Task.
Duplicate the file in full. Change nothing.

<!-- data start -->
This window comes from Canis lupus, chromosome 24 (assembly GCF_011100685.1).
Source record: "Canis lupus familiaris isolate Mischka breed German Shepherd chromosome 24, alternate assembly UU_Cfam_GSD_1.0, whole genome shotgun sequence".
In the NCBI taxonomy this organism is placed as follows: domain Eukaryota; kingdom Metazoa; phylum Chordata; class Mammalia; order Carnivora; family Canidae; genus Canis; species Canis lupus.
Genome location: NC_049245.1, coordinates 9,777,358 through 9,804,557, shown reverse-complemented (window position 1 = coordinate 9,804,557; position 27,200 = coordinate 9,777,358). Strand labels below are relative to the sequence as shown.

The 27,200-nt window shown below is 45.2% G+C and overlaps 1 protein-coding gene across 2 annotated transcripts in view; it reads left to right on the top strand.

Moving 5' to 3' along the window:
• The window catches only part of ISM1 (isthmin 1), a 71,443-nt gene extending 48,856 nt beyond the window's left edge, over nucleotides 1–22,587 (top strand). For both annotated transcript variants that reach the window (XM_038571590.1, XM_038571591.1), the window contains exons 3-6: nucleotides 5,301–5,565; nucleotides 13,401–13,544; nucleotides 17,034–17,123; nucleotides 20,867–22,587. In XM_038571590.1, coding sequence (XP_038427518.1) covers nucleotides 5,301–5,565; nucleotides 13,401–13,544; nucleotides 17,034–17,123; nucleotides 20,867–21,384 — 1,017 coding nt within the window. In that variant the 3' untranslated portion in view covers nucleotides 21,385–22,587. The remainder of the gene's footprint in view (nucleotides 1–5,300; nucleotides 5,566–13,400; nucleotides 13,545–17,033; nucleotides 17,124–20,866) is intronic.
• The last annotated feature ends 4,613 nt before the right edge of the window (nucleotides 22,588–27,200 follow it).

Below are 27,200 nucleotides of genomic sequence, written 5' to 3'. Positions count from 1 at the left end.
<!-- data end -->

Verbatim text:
This window comes from Canis lupus, chromosome 24 (assembly GCF_011100685.1).
Source record: "Canis lupus familiaris isolate Mischka breed German Shepherd chromosome 24, alternate assembly UU_Cfam_GSD_1.0, whole genome shotgun sequence".
In the NCBI taxonomy this organism is placed as follows: domain Eukaryota; kingdom Metazoa; phylum Chordata; class Mammalia; order Carnivora; family Canidae; genus Canis; species Canis lupus.
Genome location: NC_049245.1, coordinates 9,777,358 through 9,804,557, shown reverse-complemented (window position 1 = coordinate 9,804,557; position 27,200 = coordinate 9,777,358). Strand labels below are relative to the sequence as shown.

The 27,200-nt window shown below is 45.2% G+C and overlaps 1 protein-coding gene across 2 annotated transcripts in view; it reads left to right on the top strand.

Moving 5' to 3' along the window:
• The window catches only part of ISM1 (isthmin 1), a 71,443-nt gene extending 48,856 nt beyond the window's left edge, over nucleotides 1–22,587 (top strand). For both annotated transcript variants that reach the window (XM_038571590.1, XM_038571591.1), the window contains exons 3-6: nucleotides 5,301–5,565; nucleotides 13,401–13,544; nucleotides 17,034–17,123; nucleotides 20,867–22,587. In XM_038571590.1, coding sequence (XP_038427518.1) covers nucleotides 5,301–5,565; nucleotides 13,401–13,544; nucleotides 17,034–17,123; nucleotides 20,867–21,384 — 1,017 coding nt within the window. In that variant the 3' untranslated portion in view covers nucleotides 21,385–22,587. The remainder of the gene's footprint in view (nucleotides 1–5,300; nucleotides 5,566–13,400; nucleotides 13,545–17,033; nucleotides 17,124–20,866) is intronic.
• The last annotated feature ends 4,613 nt before the right edge of the window (nucleotides 22,588–27,200 follow it).

Below are 27,200 nucleotides of genomic sequence, written 5' to 3'. Positions count from 1 at the left end.